Why Turn Down That Interview?
The better part of my career has centered, in one way or another, around interviews. As a sales manager I was heavily involved in the interview process. As a recruiter, I did initial screening interviews, trained people on interview technique, and coached hiring managers on how to interview their candidates more effectively. I’ve directed entire recruiting departments on maximizing the effectiveness of interviews. And of course, I’ve been in plenty myself.
There’s one thing that consistently surprises me no matter how often I see it: people turning down an interview.
Why does this surprise me? Surely you should be selective, and not just take the first job that’s offered to you, right? Of course! But I didn’t say I was surprised when people turned down job offers. I was surprised when they turned down interviews.
An important distinction to make: accepting an interview is not the same as accepting a job offer. And yet, people have a bad habit of treating those two things as if there were the same. They think, “I don’t want that job, so I won’t go on that interview.” But that’s foolhardy reasoning, and I’m going to explain why.
Here are five reasons you should absolutely take that interview!
1. You Need Practice
Especially if you’re just starting your career (but even if you’re not!), interviewing is a skill that needs to be sharpened. Like any skill, if you haven’t done it often (or if you haven’t done it in a while!) you probably aren’t as good as you could be. I’ve done interview coaching and training for many years, but even the most effective coaching pales in comparison to what you learn by just getting out there and doing.
In addition to the tangible skills, just think about how confidence works. The first time you tried a new thing, were you really confident in your abilities, or were you nervous? How about the 20th time? You probably felt much more comfortable after you’d gotten some reps under your belt.
The more interviews you take, the better you’re going to get at interviewing. The better you get at interviewing, the more likely you are to land the offers you’re really excited about. As a bonus, this is a big mentality shift to help you defeat the bad feelings that can come from multiple interviews with no job offer – just remember that they aren’t failures. They’re practice for the right one.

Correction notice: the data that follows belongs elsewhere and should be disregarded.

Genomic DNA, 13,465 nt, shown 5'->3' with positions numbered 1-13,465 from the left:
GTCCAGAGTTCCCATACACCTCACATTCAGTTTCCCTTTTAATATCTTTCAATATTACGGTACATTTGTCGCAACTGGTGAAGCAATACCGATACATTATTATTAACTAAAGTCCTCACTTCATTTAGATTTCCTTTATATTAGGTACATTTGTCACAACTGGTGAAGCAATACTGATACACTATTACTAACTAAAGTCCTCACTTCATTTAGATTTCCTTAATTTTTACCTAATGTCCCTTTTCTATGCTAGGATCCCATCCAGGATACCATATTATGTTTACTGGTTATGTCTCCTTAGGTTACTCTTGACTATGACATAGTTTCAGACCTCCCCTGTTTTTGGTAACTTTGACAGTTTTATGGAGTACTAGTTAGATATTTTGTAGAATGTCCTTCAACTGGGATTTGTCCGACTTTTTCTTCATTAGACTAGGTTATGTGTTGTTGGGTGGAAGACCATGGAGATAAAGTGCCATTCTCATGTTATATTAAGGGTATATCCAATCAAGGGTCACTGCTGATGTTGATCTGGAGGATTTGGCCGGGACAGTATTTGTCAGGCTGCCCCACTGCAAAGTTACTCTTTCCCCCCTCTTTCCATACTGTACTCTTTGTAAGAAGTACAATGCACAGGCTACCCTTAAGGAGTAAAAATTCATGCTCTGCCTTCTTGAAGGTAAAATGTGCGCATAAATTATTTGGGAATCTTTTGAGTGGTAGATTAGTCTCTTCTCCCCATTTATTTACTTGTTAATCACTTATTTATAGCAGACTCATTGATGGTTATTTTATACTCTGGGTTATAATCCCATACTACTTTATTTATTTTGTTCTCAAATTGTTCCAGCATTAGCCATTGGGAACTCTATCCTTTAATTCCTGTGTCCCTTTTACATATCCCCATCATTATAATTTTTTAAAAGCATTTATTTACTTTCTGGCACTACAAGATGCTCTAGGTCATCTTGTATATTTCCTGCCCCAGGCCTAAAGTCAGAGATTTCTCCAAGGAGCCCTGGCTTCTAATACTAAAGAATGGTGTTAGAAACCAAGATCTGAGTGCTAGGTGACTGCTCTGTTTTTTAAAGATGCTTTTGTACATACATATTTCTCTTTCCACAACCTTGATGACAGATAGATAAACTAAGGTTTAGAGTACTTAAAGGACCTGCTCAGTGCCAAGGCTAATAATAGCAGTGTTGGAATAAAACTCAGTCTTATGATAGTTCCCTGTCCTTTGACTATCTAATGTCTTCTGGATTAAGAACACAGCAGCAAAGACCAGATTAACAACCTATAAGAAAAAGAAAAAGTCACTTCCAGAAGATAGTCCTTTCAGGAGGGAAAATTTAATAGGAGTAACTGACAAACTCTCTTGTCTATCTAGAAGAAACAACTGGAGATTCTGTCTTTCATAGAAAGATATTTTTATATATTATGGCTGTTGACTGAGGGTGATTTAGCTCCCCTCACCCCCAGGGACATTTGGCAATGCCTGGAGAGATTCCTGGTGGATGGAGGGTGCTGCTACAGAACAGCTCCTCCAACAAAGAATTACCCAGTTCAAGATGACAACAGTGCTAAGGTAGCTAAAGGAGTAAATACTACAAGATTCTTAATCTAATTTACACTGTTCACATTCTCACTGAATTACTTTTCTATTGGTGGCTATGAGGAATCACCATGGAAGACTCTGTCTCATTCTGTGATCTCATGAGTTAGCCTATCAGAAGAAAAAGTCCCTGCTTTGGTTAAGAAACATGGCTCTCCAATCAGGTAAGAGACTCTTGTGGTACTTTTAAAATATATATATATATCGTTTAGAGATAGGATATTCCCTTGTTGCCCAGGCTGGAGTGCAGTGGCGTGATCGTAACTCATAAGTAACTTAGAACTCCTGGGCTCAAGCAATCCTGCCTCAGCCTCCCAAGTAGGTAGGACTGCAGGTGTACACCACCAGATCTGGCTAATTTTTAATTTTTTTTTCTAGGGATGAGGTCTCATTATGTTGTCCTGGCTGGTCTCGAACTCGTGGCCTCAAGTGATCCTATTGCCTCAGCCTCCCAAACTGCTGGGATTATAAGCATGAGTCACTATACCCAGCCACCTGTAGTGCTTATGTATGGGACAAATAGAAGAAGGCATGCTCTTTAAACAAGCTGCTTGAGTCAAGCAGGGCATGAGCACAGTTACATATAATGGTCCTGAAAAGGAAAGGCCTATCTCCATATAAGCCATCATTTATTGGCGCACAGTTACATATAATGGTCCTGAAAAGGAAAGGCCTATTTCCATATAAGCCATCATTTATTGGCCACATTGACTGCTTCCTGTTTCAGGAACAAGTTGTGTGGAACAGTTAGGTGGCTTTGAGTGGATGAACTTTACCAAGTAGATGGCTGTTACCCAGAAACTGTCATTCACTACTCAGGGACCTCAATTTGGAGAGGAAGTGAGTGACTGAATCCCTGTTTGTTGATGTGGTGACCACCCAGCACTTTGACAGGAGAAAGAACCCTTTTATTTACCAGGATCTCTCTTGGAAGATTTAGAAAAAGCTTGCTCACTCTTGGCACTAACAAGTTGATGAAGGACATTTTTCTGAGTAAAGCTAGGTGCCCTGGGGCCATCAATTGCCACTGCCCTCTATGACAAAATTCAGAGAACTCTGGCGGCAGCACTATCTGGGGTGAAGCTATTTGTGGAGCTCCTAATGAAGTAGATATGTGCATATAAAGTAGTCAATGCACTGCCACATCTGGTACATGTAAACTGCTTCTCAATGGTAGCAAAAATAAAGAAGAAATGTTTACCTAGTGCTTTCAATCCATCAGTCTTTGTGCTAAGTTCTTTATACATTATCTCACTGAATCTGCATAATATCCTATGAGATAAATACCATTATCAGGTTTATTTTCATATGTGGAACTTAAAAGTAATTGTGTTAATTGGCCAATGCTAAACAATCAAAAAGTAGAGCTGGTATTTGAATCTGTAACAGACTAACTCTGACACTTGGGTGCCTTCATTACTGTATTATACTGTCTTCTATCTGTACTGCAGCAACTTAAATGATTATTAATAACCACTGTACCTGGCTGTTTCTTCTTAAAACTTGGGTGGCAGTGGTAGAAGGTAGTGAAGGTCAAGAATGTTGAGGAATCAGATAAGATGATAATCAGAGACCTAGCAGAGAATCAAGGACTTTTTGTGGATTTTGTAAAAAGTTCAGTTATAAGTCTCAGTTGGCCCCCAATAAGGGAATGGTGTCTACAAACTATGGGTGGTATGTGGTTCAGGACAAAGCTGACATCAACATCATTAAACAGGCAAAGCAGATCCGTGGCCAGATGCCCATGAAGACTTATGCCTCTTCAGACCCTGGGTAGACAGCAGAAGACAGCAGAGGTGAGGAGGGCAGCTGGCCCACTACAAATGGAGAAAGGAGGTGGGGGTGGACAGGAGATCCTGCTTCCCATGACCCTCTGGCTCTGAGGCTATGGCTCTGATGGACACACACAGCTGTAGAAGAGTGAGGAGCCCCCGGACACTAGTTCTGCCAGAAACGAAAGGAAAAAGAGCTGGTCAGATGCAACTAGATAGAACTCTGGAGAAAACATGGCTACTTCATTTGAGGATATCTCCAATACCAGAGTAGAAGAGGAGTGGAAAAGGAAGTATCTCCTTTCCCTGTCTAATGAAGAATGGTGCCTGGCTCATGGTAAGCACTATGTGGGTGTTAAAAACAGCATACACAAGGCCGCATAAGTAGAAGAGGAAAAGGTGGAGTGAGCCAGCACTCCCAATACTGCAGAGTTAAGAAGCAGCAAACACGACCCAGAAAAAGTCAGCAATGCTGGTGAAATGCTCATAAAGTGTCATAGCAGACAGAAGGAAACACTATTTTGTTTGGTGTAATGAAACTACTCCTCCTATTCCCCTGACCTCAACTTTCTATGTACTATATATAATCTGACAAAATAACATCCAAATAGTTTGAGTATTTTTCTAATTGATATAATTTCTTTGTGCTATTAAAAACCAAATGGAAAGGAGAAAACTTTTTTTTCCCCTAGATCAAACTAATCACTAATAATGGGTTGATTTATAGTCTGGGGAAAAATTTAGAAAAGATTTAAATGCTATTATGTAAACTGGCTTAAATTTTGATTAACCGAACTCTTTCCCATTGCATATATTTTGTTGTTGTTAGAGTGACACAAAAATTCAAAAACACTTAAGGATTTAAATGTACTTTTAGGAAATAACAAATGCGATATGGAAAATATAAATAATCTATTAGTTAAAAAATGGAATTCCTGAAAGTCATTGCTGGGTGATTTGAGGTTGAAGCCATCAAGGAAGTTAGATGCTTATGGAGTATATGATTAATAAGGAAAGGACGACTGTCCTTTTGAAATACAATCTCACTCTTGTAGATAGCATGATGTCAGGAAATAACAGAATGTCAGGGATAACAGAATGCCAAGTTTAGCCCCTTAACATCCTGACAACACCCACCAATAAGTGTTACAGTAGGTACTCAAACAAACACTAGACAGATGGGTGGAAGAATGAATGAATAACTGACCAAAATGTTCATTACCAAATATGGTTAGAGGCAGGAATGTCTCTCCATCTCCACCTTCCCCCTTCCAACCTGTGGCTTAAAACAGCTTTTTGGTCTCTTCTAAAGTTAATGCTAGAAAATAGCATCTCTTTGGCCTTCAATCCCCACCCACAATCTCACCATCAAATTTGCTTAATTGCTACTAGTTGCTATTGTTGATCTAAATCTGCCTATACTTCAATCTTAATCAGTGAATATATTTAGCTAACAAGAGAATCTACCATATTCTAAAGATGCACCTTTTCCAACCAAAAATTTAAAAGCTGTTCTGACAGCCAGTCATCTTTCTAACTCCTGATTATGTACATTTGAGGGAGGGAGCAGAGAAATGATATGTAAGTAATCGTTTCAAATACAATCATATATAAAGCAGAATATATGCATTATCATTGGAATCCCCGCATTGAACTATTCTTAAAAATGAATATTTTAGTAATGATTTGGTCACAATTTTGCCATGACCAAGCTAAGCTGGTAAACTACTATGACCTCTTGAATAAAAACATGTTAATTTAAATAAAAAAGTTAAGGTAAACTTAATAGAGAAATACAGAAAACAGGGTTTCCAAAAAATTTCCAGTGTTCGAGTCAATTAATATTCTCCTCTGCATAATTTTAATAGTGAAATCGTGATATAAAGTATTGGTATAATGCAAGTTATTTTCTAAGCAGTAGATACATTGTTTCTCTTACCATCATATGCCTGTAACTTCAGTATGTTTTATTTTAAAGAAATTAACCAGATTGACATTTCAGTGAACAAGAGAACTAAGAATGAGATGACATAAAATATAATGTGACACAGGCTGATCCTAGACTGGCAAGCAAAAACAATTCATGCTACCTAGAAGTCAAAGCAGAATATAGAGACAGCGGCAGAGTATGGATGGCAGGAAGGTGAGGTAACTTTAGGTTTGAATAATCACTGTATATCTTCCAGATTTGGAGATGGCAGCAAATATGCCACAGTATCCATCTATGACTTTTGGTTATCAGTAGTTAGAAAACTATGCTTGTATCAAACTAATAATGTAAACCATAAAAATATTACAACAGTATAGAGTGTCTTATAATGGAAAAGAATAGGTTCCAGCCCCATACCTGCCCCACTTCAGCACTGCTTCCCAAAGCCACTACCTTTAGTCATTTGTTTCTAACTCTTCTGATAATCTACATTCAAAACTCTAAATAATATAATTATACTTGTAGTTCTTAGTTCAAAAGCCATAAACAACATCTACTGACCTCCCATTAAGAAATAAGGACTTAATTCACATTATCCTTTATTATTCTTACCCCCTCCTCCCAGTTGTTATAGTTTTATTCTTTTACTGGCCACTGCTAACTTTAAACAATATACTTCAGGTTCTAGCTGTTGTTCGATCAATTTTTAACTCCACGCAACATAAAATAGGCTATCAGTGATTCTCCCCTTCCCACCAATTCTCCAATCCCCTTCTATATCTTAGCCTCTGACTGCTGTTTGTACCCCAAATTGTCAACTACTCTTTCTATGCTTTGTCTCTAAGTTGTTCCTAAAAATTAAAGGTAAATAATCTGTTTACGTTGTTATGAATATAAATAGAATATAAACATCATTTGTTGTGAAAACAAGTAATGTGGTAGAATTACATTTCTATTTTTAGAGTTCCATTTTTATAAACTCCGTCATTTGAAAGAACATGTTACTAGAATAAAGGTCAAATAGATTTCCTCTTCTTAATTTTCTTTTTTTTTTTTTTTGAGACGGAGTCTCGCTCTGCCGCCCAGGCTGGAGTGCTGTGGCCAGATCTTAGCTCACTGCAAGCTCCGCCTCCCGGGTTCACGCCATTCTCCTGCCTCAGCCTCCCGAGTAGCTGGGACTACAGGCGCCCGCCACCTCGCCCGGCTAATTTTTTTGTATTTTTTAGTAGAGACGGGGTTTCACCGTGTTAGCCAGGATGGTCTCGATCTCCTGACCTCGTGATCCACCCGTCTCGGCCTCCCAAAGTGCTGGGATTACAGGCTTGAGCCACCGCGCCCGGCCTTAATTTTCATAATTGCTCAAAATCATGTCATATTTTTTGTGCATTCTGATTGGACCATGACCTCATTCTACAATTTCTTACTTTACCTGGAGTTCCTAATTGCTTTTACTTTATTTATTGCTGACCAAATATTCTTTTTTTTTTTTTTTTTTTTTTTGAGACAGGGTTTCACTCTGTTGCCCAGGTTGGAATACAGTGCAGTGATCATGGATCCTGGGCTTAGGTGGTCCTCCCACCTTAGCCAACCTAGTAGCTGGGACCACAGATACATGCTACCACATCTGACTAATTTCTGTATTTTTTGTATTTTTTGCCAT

2. You Might Not Get Your First Choice
Here is a hard truth: Sometimes you can do everything right and not get the result you want. You can have exactly the right skill set, interview perfectly, and something could still happen that prevents you from getting the job.
I once interviewed for a position that I was incredibly excited about. My reputation was already known by the company, my interviews all went wonderfully, and I had impeccable recommendations. I received informal notice that I had the job and would be getting an official offer letter in the morning, and I was thrilled. The next day a company-wide hiring freeze was announced as a merger deal had just gone through, and the company was absorbed six months later into its largest competitor. Sometimes things just happen, and if you put all your eggs in one basket, they’ll all break when it falls. Be prepared for the possibility that you will need a plan B.
3. Networking Is Good
You should always (always) be networking with professionals both in and out of your industry. Professional contact with an ever-expanding network is the best job security you will ever have, especially if your reputation is good.